UCT human rights expert Cathy Powell does not believe the Palestinian government will achieve its aims to have Israel prosecuted for war crimes at the International Criminal Court (ICC). Palestinian Foreign Minister, Riad al-Malki, visited the ICC on Tuesday, with the aim of pushing for war crimes charges to be brought forth against the Zionist regime in the wake of its four week military assault on Gaza. The visit took place at the start of a 72 hour truce mediated by Egypt, which aimed to pave the way for an extended ceasefire in the conflict between Hamas and Israel.
But Powell believes the attempt by the Palestinian officials may be fruitless as the ICC had no jurisdiction to address the matter. Israel is not a member of the ICC.
“I suspect there may be other purposes behind this visit. It cannot be, legally speaking, for the ICC to set up an investigation,” she said.
Powell was adamant that despite the courts inability to address the matter, clear evidence existed that Israel were in violation of a number war crimes. She noted the shelling of UN schools, and the killing of civilian children as two examples of this.
“The only way that the death of children or non-combatants can be justified, is if they are proportionate collateral damage, attached to a genuine military psyche. And even that has to be investigated,” she said.
Despite a seemingly dead end in terms of the ICC’s involvement in investigating the matter, Powell admitted there were other alternative routes that could be followed. Amongst those was a widespread believe that any signatories of the 1948 Geneva Convention, had the right to claim ‘universal jurisdiction’ and try the crime within their own country. However, the main problem arose in gaining custody of the alleged perpetrators of those war crimes.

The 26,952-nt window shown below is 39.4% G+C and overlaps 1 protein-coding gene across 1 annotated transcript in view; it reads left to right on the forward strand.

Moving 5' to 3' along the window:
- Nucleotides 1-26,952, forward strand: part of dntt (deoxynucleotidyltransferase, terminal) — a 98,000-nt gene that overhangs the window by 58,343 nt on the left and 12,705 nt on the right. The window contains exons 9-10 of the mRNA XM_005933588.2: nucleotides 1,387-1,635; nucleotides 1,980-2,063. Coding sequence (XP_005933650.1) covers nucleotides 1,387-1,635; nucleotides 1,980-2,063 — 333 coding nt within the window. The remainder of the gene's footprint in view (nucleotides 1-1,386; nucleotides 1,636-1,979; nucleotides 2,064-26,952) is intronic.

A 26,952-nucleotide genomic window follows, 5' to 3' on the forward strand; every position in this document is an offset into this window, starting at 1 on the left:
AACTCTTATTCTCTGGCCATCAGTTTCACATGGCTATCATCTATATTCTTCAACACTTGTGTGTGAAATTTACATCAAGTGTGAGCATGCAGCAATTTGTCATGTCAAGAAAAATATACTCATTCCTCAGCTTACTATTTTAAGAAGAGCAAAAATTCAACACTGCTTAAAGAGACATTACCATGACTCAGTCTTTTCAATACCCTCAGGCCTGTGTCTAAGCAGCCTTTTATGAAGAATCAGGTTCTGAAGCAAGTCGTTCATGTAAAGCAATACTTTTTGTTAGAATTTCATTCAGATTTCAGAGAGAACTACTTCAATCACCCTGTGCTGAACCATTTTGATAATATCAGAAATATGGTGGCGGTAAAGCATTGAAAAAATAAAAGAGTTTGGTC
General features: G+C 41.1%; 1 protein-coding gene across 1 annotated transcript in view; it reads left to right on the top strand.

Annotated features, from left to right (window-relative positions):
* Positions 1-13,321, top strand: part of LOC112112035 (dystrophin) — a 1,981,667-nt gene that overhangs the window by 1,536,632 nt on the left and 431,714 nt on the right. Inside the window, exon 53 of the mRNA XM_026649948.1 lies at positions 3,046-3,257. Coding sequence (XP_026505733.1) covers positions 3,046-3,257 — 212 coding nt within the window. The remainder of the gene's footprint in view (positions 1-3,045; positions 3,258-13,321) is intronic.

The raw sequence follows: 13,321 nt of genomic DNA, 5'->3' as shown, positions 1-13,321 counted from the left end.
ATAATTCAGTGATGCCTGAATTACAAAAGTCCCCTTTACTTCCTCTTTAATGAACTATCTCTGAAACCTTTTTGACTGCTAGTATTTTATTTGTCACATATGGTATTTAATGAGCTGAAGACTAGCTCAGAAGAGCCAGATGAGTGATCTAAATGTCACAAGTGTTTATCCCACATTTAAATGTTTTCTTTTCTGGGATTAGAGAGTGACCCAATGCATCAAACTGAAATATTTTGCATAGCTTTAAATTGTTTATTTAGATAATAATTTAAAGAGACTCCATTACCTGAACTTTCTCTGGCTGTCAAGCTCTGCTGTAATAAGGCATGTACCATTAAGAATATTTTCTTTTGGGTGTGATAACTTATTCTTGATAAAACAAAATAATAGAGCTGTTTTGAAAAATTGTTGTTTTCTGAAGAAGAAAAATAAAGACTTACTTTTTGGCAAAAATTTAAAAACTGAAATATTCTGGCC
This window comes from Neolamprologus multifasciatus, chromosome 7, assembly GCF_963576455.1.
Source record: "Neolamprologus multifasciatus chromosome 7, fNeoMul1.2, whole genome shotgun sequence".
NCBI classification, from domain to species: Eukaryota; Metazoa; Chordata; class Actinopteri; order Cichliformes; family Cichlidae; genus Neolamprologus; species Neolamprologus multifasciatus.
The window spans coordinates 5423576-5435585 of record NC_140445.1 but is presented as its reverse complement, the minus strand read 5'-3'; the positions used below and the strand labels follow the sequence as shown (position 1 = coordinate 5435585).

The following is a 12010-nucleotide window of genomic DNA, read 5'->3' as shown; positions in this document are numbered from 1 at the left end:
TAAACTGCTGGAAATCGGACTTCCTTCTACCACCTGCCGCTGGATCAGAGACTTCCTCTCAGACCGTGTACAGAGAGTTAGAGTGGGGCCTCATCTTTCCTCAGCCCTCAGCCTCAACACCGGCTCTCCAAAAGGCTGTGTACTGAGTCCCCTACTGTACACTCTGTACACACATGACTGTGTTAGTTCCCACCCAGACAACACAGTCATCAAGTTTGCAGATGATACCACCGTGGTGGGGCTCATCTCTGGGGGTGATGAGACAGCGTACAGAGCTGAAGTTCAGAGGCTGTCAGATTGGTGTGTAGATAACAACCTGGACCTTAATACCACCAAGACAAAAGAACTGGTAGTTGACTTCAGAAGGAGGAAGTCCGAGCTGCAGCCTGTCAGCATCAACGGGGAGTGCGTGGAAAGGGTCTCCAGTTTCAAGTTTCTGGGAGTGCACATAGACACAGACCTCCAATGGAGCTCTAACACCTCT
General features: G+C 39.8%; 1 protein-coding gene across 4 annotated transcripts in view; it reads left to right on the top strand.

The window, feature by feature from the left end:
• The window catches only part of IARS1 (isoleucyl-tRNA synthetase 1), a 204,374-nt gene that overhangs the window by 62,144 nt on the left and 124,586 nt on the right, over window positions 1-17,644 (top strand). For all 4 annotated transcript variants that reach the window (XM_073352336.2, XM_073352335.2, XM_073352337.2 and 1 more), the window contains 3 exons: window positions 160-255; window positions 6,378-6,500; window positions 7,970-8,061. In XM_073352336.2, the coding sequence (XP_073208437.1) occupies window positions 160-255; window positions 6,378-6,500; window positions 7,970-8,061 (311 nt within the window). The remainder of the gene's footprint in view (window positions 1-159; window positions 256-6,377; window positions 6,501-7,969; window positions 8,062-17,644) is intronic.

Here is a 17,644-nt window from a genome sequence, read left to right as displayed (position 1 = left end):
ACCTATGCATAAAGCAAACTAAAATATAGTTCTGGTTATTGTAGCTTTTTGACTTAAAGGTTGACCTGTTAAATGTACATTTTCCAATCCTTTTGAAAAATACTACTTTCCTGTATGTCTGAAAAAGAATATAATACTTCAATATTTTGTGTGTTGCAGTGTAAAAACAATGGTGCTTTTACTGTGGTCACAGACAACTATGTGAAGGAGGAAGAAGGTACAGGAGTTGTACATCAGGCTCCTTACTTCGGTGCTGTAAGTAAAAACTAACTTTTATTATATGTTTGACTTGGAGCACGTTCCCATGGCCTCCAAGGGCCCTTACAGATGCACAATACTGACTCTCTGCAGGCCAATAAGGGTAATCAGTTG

“If the argument that war crimes is an entire universal responsibility is correct, then any country in the world can do it. All they would need to do is get custody of the accused individuals,” she noted.
Powell also rejected the idea of hosting a trial in absentia, noting that they were widely discouraged due to human rights reasons. This was because the accused would not need to have any responsibility to defend their case, thus declaring the trial invalid.
“I think a trial in absentia would bring more problems than it would solve,” she said.
A number of local Palestinian solidarity groups have pushed for charges to be laid against South African citizens accused of serving in the Israeli Defence Force (IDF). Addressing the issue, Powell admitted that a potential case could be a possibility, but that it would have to be established whether the accused individuals had been involved in any war crimes or not.
“Merely being in the IDF is not going to be enough to establish beyond responsible doubt that they have committed a war crime. But any South African that does commit war crimes in Gaza, or indeed anywhere, would be subject to jurisdiction of the ICC.” VOC (Mubeen Banderker)